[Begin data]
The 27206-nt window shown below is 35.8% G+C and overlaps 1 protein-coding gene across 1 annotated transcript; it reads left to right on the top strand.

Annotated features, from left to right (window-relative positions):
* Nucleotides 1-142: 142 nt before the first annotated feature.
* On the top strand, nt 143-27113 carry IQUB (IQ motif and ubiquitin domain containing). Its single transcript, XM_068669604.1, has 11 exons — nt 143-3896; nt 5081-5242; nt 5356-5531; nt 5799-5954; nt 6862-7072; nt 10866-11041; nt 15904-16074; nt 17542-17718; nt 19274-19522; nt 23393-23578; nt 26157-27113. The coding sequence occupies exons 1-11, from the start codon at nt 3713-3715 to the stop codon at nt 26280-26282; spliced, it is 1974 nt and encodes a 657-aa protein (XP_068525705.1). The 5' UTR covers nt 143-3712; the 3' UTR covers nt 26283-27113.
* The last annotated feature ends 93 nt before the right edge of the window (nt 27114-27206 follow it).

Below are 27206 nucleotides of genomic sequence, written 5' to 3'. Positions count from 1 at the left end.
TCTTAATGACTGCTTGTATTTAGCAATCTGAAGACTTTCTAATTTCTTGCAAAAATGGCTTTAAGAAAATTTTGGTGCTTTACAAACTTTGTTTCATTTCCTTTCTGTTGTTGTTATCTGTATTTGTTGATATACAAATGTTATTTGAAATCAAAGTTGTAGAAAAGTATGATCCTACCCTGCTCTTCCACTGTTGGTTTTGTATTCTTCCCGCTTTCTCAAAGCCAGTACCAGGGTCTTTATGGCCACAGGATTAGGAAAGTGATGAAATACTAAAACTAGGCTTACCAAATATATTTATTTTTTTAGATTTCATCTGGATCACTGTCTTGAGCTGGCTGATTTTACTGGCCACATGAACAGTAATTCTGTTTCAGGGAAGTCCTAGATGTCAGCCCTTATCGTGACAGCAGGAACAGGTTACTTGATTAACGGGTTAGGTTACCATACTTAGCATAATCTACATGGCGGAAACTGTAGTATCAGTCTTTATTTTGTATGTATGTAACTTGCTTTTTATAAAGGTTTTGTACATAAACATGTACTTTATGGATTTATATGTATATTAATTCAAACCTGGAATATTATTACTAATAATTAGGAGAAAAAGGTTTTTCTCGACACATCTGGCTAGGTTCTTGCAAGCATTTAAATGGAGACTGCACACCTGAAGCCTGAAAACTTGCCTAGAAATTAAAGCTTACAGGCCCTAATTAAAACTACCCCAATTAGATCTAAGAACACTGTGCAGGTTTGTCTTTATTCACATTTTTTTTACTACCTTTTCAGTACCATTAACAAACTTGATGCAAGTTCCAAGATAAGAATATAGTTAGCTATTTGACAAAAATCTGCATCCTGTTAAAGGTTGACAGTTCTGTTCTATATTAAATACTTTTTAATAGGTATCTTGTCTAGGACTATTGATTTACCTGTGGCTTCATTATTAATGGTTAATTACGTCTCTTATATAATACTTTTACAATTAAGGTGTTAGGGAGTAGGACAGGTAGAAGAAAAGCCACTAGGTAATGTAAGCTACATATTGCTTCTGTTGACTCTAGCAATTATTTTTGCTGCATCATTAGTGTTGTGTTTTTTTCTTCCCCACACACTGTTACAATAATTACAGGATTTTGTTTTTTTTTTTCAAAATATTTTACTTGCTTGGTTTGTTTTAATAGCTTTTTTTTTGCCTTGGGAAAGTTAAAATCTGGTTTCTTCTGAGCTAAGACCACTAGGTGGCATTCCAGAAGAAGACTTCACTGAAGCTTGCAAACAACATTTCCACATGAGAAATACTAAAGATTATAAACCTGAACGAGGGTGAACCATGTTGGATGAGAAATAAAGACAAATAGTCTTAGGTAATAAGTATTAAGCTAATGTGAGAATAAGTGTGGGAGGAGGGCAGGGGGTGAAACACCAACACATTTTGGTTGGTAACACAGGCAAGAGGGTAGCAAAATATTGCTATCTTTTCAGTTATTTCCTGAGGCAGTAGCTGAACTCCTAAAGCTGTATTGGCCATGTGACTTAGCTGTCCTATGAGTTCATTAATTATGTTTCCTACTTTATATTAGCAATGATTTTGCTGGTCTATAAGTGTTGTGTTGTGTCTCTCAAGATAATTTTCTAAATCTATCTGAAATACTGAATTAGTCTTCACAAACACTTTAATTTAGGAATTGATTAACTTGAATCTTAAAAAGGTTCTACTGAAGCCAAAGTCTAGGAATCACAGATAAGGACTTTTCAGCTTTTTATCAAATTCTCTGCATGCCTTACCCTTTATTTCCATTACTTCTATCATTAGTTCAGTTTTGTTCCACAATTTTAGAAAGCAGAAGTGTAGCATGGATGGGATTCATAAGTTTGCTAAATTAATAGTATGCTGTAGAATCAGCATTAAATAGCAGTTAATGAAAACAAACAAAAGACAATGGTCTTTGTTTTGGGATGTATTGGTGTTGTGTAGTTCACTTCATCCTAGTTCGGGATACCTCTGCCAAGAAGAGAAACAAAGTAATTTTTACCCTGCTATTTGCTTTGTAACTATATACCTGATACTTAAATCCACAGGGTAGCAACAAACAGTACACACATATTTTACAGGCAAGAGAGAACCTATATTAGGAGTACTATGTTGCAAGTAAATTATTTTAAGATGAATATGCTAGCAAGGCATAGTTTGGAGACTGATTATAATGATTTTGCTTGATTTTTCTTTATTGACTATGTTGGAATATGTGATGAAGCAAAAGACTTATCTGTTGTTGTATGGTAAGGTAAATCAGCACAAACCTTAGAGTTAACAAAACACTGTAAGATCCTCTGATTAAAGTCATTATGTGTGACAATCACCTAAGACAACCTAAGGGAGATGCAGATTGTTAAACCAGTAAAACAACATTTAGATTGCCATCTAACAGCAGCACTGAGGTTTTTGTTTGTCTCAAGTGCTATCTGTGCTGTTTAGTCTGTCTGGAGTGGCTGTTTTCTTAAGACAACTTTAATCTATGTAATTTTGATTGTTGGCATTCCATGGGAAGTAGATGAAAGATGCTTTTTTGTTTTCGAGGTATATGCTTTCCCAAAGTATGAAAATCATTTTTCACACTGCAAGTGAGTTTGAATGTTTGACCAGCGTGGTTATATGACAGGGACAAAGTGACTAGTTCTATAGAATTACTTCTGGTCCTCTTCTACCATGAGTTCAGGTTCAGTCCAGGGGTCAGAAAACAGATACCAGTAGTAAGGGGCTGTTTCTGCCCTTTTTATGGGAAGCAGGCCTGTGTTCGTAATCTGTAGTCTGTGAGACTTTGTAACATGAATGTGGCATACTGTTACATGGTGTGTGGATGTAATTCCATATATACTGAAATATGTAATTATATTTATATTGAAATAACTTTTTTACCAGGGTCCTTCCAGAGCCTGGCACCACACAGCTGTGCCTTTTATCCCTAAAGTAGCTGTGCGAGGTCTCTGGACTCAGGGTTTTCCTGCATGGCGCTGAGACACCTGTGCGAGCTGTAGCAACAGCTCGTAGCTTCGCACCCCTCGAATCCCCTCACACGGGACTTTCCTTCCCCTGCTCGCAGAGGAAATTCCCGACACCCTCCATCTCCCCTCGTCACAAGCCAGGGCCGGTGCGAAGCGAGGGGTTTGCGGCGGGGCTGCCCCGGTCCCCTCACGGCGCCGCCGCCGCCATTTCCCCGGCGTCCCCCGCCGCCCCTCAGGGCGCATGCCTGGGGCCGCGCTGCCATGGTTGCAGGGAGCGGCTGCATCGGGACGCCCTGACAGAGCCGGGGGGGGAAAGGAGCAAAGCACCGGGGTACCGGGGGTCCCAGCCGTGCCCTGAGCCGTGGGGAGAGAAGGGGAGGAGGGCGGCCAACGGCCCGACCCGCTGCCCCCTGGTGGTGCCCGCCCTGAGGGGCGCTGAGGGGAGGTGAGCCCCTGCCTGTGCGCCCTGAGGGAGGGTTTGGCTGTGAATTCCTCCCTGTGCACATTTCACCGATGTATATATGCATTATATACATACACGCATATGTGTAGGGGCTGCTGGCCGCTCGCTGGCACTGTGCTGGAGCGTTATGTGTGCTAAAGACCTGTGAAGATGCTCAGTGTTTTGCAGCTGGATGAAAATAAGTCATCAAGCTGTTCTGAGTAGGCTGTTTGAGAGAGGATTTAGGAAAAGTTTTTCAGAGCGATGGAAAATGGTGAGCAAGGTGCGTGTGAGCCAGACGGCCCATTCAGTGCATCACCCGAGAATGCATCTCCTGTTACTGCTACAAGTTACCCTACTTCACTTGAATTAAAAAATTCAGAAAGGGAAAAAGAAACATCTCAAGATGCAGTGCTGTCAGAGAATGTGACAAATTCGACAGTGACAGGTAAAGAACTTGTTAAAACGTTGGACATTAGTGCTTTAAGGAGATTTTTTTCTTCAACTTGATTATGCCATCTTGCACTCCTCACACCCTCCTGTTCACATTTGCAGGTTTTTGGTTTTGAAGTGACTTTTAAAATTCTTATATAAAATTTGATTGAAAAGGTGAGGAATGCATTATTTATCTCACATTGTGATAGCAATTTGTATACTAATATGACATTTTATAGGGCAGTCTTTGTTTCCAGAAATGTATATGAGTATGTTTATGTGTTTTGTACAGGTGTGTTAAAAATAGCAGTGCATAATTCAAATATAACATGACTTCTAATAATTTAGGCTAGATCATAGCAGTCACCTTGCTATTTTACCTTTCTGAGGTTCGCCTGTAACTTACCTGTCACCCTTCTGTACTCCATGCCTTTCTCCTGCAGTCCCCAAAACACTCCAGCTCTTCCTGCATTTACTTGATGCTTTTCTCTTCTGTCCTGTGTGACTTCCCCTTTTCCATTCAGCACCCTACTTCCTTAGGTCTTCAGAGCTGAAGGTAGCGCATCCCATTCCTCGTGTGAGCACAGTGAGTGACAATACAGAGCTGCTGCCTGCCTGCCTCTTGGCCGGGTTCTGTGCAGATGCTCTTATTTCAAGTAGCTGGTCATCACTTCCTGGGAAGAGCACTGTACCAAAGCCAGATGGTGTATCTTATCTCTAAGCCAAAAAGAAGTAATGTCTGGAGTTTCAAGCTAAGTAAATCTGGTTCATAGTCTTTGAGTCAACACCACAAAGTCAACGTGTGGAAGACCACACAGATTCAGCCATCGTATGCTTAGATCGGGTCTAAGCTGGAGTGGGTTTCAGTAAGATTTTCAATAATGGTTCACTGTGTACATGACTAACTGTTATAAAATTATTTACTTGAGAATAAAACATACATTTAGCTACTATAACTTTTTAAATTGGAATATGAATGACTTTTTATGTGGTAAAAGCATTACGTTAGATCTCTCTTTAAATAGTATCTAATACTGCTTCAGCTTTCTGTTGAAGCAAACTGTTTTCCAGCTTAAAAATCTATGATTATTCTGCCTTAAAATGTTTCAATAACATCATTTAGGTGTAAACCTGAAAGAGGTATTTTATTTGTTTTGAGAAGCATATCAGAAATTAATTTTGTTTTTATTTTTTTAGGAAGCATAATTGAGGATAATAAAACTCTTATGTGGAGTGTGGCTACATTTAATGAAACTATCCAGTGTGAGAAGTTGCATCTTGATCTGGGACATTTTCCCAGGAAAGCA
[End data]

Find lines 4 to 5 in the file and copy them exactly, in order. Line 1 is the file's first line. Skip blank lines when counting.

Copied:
* On the top strand, nt 143-27113 carry IQUB (IQ motif and ubiquitin domain containing). Its single transcript, XM_068669604.1, has 11 exons — nt 143-3896; nt 5081-5242; nt 5356-5531; nt 5799-5954; nt 6862-7072; nt 10866-11041; nt 15904-16074; nt 17542-17718; nt 19274-19522; nt 23393-23578; nt 26157-27113. The coding sequence occupies exons 1-11, from the start codon at nt 3713-3715 to the stop codon at nt 26280-26282; spliced, it is 1974 nt and encodes a 657-aa protein (XP_068525705.1). The 5' UTR covers nt 143-3712; the 3' UTR covers nt 26283-27113.
* The last annotated feature ends 93 nt before the right edge of the window (nt 27114-27206 follow it).